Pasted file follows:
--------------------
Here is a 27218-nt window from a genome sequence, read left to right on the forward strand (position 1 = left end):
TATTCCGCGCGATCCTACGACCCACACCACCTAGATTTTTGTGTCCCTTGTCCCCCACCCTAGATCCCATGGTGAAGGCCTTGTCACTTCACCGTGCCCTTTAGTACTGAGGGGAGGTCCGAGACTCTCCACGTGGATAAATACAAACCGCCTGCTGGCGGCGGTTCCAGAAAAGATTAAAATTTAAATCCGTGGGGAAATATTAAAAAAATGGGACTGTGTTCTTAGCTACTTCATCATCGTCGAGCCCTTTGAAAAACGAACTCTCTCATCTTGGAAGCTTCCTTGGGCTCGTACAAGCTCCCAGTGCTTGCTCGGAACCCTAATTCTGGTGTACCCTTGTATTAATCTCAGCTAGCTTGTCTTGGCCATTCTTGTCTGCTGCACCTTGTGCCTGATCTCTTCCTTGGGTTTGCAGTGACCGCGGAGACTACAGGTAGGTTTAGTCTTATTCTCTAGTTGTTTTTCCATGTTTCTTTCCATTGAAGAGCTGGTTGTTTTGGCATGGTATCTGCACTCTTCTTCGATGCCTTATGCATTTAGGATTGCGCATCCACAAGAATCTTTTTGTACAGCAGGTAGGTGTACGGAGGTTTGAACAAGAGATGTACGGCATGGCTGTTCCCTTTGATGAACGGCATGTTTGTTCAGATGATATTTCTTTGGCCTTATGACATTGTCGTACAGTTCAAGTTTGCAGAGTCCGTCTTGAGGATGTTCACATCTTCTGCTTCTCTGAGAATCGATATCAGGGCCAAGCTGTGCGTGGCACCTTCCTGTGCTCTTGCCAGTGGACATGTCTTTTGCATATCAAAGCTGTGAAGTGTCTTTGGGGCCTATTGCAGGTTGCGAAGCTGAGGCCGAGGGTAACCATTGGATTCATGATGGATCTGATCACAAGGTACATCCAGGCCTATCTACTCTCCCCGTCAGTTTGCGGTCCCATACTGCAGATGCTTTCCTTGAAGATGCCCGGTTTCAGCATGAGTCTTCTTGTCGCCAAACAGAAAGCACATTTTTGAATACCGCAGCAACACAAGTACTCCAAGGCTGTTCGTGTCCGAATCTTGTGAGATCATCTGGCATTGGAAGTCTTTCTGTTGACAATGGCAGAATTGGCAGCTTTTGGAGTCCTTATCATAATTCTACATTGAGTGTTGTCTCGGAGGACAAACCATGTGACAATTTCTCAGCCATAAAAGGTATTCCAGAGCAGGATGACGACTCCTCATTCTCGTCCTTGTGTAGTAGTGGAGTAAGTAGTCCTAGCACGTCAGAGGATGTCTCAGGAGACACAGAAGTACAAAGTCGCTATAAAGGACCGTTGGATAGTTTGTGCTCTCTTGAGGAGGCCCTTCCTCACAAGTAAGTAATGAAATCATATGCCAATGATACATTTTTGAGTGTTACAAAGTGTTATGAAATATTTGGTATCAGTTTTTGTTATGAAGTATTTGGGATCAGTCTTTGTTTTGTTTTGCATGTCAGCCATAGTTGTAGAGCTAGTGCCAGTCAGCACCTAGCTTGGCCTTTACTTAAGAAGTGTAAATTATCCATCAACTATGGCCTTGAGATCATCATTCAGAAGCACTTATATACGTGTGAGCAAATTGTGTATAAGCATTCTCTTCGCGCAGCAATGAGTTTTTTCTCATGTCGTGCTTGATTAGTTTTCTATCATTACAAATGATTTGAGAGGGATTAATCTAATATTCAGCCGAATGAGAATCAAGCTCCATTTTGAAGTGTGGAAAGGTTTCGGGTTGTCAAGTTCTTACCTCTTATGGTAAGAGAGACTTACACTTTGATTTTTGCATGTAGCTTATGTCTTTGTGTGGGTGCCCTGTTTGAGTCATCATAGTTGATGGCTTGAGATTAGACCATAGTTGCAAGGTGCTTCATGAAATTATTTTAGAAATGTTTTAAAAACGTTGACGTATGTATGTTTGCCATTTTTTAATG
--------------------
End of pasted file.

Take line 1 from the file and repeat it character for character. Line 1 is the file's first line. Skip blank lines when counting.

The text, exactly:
Here is a 27218-nt window from a genome sequence, read left to right on the forward strand (position 1 = left end):